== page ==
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volatility

advanced memory forensics framework

volatility [option] volatility -f [image] --profile=[profile] [plugin] 

The Volatility Framework is a completely open collection of tools for the extraction of digital artifacts from volatile memory (RAM) samples. It is useful in forensics analysis. The extraction techniques are performed completely independent of the system being investigated but offer unprecedented visibility into the runtime state of the system.

Currently, Volatility (version 2.4) supports several versions of the MS Windows, Linux and MAC OSX:

64-bit Windows Server 2012 and 2012 R2
32- and 64-bit Windows 8 and 8.1
32- and 64-bit Windows 7 (all service packs)
32- and 64-bit Windows Server 2008 (all service packs)
64-bit Windows Server 2008 R2 (all service packs)
32- and 64-bit Windows Vista (all service packs)
32- and 64-bit Windows Server 2003 (all service packs)
32- and 64-bit Windows XP (SP2 and SP3)
32- and 64-bit Linux kernels from 2.6.11 to 3.16
32-bit 10.5.x Leopard (the only 64-bit 10.5 is Server, which isn't supported)
32- and 64-bit 10.6.x Snow Leopard
32- and 64-bit 10.7.x Lion
64-bit 10.8.x Mountain Lion (there is no 32-bit version)
64-bit 10.9.x Mavericks (there is no 32-bit version)

The memory formats supported are:

Raw/Padded Physical Memory
Firewire (IEEE 1394)
Expert Witness (EWF)
32- and 64-bit Windows Crash Dump
32- and 64-bit Windows Hibernation
32- and 64-bit MachO files
Virtualbox Core Dumps
VMware Saved State (.vmss) and Snapshot (.vmsn)
HPAK Format (FastDump)
QEMU memory dumps

The supported address spaces (RAM types) are:

AMD64PagedMemory - Standard AMD 64-bit address space.
ArmAddressSpace - No docs.
FileAddressSpace - This is a direct file AS.
HPAKAddressSpace - This AS supports the HPAK format.
IA32PagedMemory - Standard IA-32 paging address space.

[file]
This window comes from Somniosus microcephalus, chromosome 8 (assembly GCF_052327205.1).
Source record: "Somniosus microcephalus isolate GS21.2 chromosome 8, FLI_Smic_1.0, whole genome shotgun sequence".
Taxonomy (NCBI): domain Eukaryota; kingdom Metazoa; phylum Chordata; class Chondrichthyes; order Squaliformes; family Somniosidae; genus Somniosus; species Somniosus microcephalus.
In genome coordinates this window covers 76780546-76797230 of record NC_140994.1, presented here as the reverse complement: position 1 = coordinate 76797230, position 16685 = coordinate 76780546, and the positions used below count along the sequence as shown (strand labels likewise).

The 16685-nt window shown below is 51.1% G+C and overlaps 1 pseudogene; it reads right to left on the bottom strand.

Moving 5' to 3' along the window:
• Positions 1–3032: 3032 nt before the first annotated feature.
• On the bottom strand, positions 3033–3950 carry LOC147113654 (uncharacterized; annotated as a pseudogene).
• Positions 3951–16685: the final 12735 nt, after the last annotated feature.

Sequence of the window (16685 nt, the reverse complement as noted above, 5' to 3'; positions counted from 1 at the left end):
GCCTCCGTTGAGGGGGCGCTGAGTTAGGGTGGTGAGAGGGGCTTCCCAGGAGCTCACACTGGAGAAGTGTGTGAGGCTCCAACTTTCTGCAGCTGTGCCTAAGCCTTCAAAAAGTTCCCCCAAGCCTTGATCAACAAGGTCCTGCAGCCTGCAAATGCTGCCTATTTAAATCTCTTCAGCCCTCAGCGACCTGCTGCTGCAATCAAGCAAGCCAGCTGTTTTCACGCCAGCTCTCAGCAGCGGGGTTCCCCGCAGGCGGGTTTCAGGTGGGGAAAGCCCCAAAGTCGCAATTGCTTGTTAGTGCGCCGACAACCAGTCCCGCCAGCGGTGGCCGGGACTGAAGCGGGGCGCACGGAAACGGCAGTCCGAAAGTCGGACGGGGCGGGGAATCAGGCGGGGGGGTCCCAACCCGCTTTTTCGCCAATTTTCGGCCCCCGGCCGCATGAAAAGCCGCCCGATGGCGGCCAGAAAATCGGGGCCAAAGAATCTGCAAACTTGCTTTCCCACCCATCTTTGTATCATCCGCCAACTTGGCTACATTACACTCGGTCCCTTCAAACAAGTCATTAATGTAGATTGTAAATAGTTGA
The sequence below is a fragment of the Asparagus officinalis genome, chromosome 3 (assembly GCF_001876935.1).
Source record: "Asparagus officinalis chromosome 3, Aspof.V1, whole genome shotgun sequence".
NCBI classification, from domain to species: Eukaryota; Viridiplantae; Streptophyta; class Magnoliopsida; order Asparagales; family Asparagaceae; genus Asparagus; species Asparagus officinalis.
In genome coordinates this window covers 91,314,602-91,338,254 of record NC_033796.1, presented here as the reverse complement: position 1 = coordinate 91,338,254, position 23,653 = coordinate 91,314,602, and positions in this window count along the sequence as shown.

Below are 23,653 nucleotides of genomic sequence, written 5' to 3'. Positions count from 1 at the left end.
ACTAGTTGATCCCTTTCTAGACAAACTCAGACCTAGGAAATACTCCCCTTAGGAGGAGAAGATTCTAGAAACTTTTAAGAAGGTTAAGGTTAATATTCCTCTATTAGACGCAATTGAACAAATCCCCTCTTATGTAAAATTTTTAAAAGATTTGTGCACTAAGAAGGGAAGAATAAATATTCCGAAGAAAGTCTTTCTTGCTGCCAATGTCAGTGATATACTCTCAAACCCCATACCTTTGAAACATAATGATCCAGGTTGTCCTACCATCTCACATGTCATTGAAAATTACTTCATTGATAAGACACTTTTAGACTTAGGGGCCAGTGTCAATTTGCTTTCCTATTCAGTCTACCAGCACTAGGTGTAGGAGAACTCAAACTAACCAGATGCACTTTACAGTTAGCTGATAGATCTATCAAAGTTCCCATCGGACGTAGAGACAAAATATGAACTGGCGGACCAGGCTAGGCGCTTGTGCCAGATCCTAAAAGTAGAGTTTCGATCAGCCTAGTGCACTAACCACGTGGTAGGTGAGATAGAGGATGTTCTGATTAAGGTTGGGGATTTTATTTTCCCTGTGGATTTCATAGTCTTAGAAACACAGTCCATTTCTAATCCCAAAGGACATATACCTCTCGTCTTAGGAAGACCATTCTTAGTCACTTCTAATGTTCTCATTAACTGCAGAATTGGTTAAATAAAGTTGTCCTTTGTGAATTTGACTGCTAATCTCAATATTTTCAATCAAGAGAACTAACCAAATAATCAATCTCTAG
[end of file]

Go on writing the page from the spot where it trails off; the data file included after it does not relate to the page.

IA32PagedMemoryPae - This class implements the IA-32 PAE paging address space. It is responsible.
LimeAddressSpace - Address space for Lime.
MachOAddressSpace - Address space for mach-o files to support atc-ny memory reader.
OSXPmemELF - This AS supports VirtualBox ELF64 coredump format.
QemuCoreDumpElf - This AS supports Qemu ELF32 and ELF64 coredump format.
VMWareAddressSpace - This AS supports VMware snapshot (VMSS) and saved state (VMSS) files.
VMWareMetaAddressSpace - This AS supports the VMEM format with VMSN/VMSS metadata.
VirtualBoxCoreDumpElf64 - This AS supports VirtualBox ELF64 coredump format.
WindowsCrashDumpSpace32 - This AS supports Windows Crash Dump format.
WindowsCrashDumpSpace64 - This AS supports Windows Crash Dump format.
WindowsCrashDumpSpace64BitMap - This AS supports Windows BitMap Crash Dump format.
WindowsHiberFileSpace32 - This is a hibernate address space for Windows hibernation files.

There are RAM images for tests at https://code.google.com/p/volatility/wiki/SampleMemoryImages or at https://github.com/volatilityfoundation/volatility/wiki/Memory-Samples.

-h, --help
List all available options and their default values. Default values may be set in the configuration file (/etc/volatilityrc).
--conf-file=/root/.volatilityrc
User based configuration file.
-d, --debug
Debug Volatility.
--plugins=PLUGINS
Additional plugin directories to use (colon separated).
--info
Print information about all registered objects.
--cache-directory=/root/.cache/volatility
Directory where cache files are stored.
--cache
Use caching.
--tz=TZ
Sets the timezone for displaying timestamps.
-f FILENAME, --filename=FILENAME
Filename to use when opening an image.
--profile=WinXPSP2x86
Name of the profile to load.
-l LOCATION, --location=LOCATION
An URN location from which to load an address space.
-w, --write
Enable write support.
--dtb=DTB
DTB Address.
--shift=SHIFT
Mac KASLR shift address.
--output=text
Output in this format (format support is module specific).
--output-file=OUTPUT_FILE
Write output in this file.
-v, --verbose
Verbose information.
-g KDBG, --kdbg=KDBG
Specify a specific KDBG virtual address.
-k KPCR, --kpcr=KPCR
Specify a specific KPCR address.

The supported plugin commands and profiles can be viewed if using the command '$ volatility --info'. Note that Linux and MAC OSX allowed plugins will have the 'linux_' and 'mac_' prefixes. Plugins without these prefixes were designed for MS Windows.

Profiles are maps used by Volatility to understand the operational systems. The allowed MS Windows profiles are provided by the Volatility.

You must create your own profiles for Linux and MAC OSX. For this, on Debian systems, read the README.Debian file provided by volatility-tools package.